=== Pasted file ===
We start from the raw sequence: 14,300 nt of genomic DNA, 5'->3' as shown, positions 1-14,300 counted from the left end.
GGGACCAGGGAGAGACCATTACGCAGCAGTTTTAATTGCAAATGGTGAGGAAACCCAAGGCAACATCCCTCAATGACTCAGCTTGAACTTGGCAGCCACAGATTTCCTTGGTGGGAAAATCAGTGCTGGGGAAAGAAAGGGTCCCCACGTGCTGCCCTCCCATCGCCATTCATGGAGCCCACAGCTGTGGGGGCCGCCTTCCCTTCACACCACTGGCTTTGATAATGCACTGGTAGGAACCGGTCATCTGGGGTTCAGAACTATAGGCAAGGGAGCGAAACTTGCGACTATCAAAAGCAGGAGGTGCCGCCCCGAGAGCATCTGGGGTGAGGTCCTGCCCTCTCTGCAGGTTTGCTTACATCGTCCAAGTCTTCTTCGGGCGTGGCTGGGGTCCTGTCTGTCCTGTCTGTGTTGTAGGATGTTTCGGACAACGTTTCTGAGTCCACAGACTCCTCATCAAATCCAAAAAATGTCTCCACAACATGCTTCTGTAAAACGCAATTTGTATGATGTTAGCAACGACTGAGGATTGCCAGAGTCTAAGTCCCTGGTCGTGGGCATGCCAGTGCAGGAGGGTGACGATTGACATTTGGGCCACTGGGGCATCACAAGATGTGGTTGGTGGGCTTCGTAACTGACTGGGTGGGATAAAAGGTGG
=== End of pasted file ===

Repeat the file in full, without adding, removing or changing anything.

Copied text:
We start from the raw sequence: 14,300 nt of genomic DNA, 5'->3' as shown, positions 1-14,300 counted from the left end.
GGGACCAGGGAGAGACCATTACGCAGCAGTTTTAATTGCAAATGGTGAGGAAACCCAAGGCAACATCCCTCAATGACTCAGCTTGAACTTGGCAGCCACAGATTTCCTTGGTGGGAAAATCAGTGCTGGGGAAAGAAAGGGTCCCCACGTGCTGCCCTCCCATCGCCATTCATGGAGCCCACAGCTGTGGGGGCCGCCTTCCCTTCACACCACTGGCTTTGATAATGCACTGGTAGGAACCGGTCATCTGGGGTTCAGAACTATAGGCAAGGGAGCGAAACTTGCGACTATCAAAAGCAGGAGGTGCCGCCCCGAGAGCATCTGGGGTGAGGTCCTGCCCTCTCTGCAGGTTTGCTTACATCGTCCAAGTCTTCTTCGGGCGTGGCTGGGGTCCTGTCTGTCCTGTCTGTGTTGTAGGATGTTTCGGACAACGTTTCTGAGTCCACAGACTCCTCATCAAATCCAAAAAATGTCTCCACAACATGCTTCTGTAAAACGCAATTTGTATGATGTTAGCAACGACTGAGGATTGCCAGAGTCTAAGTCCCTGGTCGTGGGCATGCCAGTGCAGGAGGGTGACGATTGACATTTGGGCCACTGGGGCATCACAAGATGTGGTTGGTGGGCTTCGTAACTGACTGGGTGGGATAAAAGGTGG